A few weeks ago, it was pointed out there was a possible link between director Ridley Scott’s Blade Runner, Prometheus and his Alien films, hinting that they all exist in the same fictional universe. And that got me thinking about how to connect various individual films and franchises to form a larger fictional universe wherein characters could conceivably meet up. While there are some films that had a connection or two, I did manage to find several that form a chain of connections that lead to some fun conclusions.
I should point out here that I am not talking about various individual franchises like the Bond movies or Kevin Smith’s ViewAskewniverse or the connections between Quintin Tarantino’s films. Those films have a certain amount of built-in interconnectedness whereas what we’re looking for are connections and references that are more slyly made and perhaps not officially sanctioned by their studios.
(Note that there has been long history of linking various individual stories to form larger worlds going all the way back to the late 19th century Science-fiction writer Jose Philip Farmer expanded on the idea when he created his “Wold-Newton Family Tree” which postulated familial connections between the heroes of 19th century swashbuckling adventures, pulp heroes of the early 20th century and more. Alan Moore appropriated the idea and applied it towards his comics work The League Of Extraordinary Gentlemen. There is also a great website that links television series universes together to form some unlikely combinations here.)
Val Verde – Created by writer Steven de Souza as a stand-in for any South American revolution-prone banana republic, Val Verde has been mentioned in at least three films, linking Commando, Predator and Die Hard 2 into one world.
In the mid-1980s, a coup attempt led by a man named Arius tried to force a retired American Delta Force operative named Colonel John Matrix (Arnold Schwarzenegger) into assassinating the country’s president by kidnapping Matrix’s daughter. Matrix was able to turn the tables on Arius and killed him. Two years later, Major Alan “Dutch” Schaefer (Schwarzenegger) and his special forces team infiltrate Val Verde’s jungles in order to rescue a presidential cabinet minister and his aide who had been abducted by guerrilla forces only to discover an extra-terrestrial who hunts humans for sport.
By the end of the 1980s, control of the country had been seized by General Ramon Esperanza, although he was later deposed and extradited to the United States, leading to a failed rescue attempt on Christmas Eve at Dulles International Airport that was thwarted by New York City police officer John McClane (Bruce Willis).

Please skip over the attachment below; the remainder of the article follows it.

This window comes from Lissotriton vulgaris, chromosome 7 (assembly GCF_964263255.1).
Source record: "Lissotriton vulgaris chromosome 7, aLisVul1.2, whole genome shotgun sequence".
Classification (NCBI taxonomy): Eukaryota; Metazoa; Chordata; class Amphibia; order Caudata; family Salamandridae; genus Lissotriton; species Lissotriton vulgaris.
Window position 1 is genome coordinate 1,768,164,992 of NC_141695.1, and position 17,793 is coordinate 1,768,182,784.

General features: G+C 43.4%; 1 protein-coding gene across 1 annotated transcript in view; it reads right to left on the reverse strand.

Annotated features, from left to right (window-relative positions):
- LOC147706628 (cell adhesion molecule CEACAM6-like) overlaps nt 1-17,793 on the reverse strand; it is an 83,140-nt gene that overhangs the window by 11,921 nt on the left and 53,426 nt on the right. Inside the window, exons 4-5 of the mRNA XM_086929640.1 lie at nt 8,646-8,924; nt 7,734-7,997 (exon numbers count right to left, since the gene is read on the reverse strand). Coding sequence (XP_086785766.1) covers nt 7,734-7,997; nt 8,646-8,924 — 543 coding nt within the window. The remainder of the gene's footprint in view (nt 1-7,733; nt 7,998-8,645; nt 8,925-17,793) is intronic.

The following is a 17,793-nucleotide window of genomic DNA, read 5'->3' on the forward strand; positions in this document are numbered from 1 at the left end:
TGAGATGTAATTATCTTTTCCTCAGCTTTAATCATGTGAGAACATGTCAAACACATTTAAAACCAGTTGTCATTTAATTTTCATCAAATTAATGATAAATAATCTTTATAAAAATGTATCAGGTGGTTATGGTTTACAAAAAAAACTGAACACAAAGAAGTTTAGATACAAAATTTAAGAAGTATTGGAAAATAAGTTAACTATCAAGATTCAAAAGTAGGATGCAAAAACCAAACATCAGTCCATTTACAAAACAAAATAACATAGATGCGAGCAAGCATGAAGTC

Given that political unrest has been common occurrences in all three films, Val Verde can’t be a great place to live, even before you start factoring in extraterrestrial hunters and the like. (Note: Since the events in Prometheus seem to negate the events of the two Alien Vs Predator films, I am choosing to ignore them as a way of linking the separate Alien and Predator franchises. And really, aren’t we all better off ignoring the Alien Vs Predator films anyway?)
Pacific Courier Freight – If you’re a terrorist and you need a van for your nefarious activities, you will probably want to steal one from the fictional folks at Pacific Courier Freight. That’s what the terrorists in Die Hard did in order to infiltrate Nakatomi Plaza.
And judging by the similarity in their corporate logos, I would suggest that the Atlantic Courier Freight that gets caught in the film’s opening explosion in Die Hard: With A Vengeance is somehow related, perhaps a subsidiary or sibling company to Pacific Courier. Of course, the leader of the terrorists in Die Hard: With A Vengeance is Simon Gruber (Jeremy Irons) brother of Die Hard’s charismatic baddie Hans Gruber (Alan Rickman), so maybe it is a family thing with the Grubers.
The real connection here is production designer Jackson De Govia, who also made the plane destroyed by the exploding bus in Speed one belonging to Pacific Courier. I can’t begin to imagine what this company’s insurance rates are like.
The Gruber Family – And speaking of the Die Hard franchise’s Gruber brothers, could they be related to the assassin Hans Gruber (played by Michael St. Clair) from the 1966 spy spoof Our Man Flint starring James Coburn? Perhaps a father or uncle who Rickman’s character was named after. (Though I don’t think you could get away with calling him “Junior.”) I’m sure that if a close family member was killed by an agent of a spy organization named ZOWIE (Zonal Organization World Intelligence Espionage), you would probably turn to terrorism as a viable career alternative as well.
But if you take a closer look at the Gruber Family, Pacific Courier Freight and Val Verde connections, you find that you suddenly have a movie universe wherein the Die Hard franchise, the Predator franchise, both Speed films, Commando and the two James Coburn Flint movies all co-exist!
And how awesome would it be to see Bruce Willis’ John McClane and Coburn’s Derek Flint team up to fight a predator on a speeding bus with a bomb on it? OK, maybe that is stretching things a bit, but you never know…